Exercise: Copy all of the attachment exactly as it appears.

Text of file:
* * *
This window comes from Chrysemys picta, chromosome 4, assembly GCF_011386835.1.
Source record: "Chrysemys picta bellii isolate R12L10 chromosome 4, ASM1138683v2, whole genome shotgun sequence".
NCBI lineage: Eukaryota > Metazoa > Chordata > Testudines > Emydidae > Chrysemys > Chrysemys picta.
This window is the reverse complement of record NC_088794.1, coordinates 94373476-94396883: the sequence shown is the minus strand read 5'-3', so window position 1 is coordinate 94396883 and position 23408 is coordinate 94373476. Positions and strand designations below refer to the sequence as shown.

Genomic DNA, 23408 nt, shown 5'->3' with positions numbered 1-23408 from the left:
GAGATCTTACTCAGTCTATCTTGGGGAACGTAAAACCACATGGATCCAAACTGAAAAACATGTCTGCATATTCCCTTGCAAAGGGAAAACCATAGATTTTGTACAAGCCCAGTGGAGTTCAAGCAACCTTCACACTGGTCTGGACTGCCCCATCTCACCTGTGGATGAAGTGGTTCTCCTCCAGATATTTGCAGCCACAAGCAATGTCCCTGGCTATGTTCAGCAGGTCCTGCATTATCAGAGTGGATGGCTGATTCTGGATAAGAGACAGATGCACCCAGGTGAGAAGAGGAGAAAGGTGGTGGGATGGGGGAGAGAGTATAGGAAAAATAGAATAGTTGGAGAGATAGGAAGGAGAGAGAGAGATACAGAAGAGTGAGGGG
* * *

This window comes from Chrysemys picta, chromosome 4, assembly GCF_011386835.1.
Source record: "Chrysemys picta bellii isolate R12L10 chromosome 4, ASM1138683v2, whole genome shotgun sequence".
NCBI lineage: Eukaryota > Metazoa > Chordata > Testudines > Emydidae > Chrysemys > Chrysemys picta.
This window is the reverse complement of record NC_088794.1, coordinates 94373476-94396883: the sequence shown is the minus strand read 5'-3', so window position 1 is coordinate 94396883 and position 23408 is coordinate 94373476. Positions and strand designations below refer to the sequence as shown.

Genomic DNA, 23408 nt, shown 5'->3' with positions numbered 1-23408 from the left:
GAGATCTTACTCAGTCTATCTTGGGGAACGTAAAACCACATGGATCCAAACTGAAAAACATGTCTGCATATTCCCTTGCAAAGGGAAAACCATAGATTTTGTACAAGCCCAGTGGAGTTCAAGCAACCTTCACACTGGTCTGGACTGCCCCATCTCACCTGTGGATGAAGTGGTTCTCCTCCAGATATTTGCAGCCACAAGCAATGTCCCTGGCTATGTTCAGCAGGTCCTGCATTATCAGAGTGGATGGCTGATTCTGGATAAGAGACAGATGCACCCAGGTGAGAAGAGGAGAAAGGTGGTGGGATGGGGGAGAGAGTATAGGAAAAATAGAATAGTTGGAGAGATAGGAAGGAGAGAGAGAGATACAGAAGAGTGAGGGG